Accidental Trauma

Mariel A. Focseneanu, Diane F. Merritt

Research output: Chapter in Book/Report/Conference proceedingChapterpeer-review


The most common mode of accidental genital trauma in females is a straddle injury. These injuries may involve the vulva, labia, clitoris, vagina, and adjacent urogenital and anogenital structures. Genital injuries may result in minor lacerations and bruising that heal rapidly, or profuse bleeding may occur in the setting of severe injuries requiring surgical repair. The clinician must assess whether the history provided is compatible with the injuries found on physical exam; inconsistencies should raise suspicion of intentionally inflicted injuries or sexual abuse. The physical exam may be performed with or without anesthesia, depending on the ability of the child to cooperate and the extent of the injury. Vulvar hematomas are painful and may cause urinary retention due to pain and swelling. Evacuating very large or expanding hematomas may reduce pain and hasten recovery. Healing is usually complete without residual defect or long-term adverse effects.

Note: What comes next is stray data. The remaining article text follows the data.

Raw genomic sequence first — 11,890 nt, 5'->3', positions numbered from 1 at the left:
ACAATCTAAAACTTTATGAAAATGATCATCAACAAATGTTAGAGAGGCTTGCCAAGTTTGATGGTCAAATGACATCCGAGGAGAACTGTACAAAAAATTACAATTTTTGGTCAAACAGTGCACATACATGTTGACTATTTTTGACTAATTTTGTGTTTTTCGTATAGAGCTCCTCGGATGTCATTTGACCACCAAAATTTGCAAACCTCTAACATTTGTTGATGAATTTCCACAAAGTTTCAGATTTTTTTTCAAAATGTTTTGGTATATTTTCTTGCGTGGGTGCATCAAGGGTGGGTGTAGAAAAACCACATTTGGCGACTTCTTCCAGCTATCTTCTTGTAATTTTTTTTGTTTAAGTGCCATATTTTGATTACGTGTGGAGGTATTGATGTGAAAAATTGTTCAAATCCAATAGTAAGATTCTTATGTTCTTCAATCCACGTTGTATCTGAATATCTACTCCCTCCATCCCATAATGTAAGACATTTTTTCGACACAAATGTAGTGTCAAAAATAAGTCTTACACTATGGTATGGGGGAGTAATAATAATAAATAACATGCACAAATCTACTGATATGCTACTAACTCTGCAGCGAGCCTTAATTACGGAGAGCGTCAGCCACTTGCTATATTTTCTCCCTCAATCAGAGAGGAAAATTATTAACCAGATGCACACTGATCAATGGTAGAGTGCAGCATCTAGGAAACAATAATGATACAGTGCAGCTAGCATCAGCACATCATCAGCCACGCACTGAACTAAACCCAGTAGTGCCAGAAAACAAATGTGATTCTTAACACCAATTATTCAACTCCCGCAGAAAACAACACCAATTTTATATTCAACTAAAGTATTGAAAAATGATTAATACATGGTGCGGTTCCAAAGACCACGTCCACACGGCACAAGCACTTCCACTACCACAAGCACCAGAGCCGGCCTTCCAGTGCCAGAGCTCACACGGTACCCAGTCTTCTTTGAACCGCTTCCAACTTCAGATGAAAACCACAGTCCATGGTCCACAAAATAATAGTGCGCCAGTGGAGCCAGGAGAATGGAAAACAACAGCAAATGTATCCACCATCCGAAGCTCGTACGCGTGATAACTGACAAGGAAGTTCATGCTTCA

Original languageEnglish
Title of host publicationPractical Pediatric and Adolescent Gynecology
PublisherBlackwell Publishing Ltd.
Number of pages4
ISBN (Print)9780470673874
StatePublished - Apr 25 2013


  • Accidental genital injuries
  • Anogenital injuries
  • Genital trauma
  • Straddle injury
  • Vaginal trauma
  • Vulvar trauma


Dive into the research topics of 'Accidental Trauma'. Together they form a unique fingerprint.

Cite this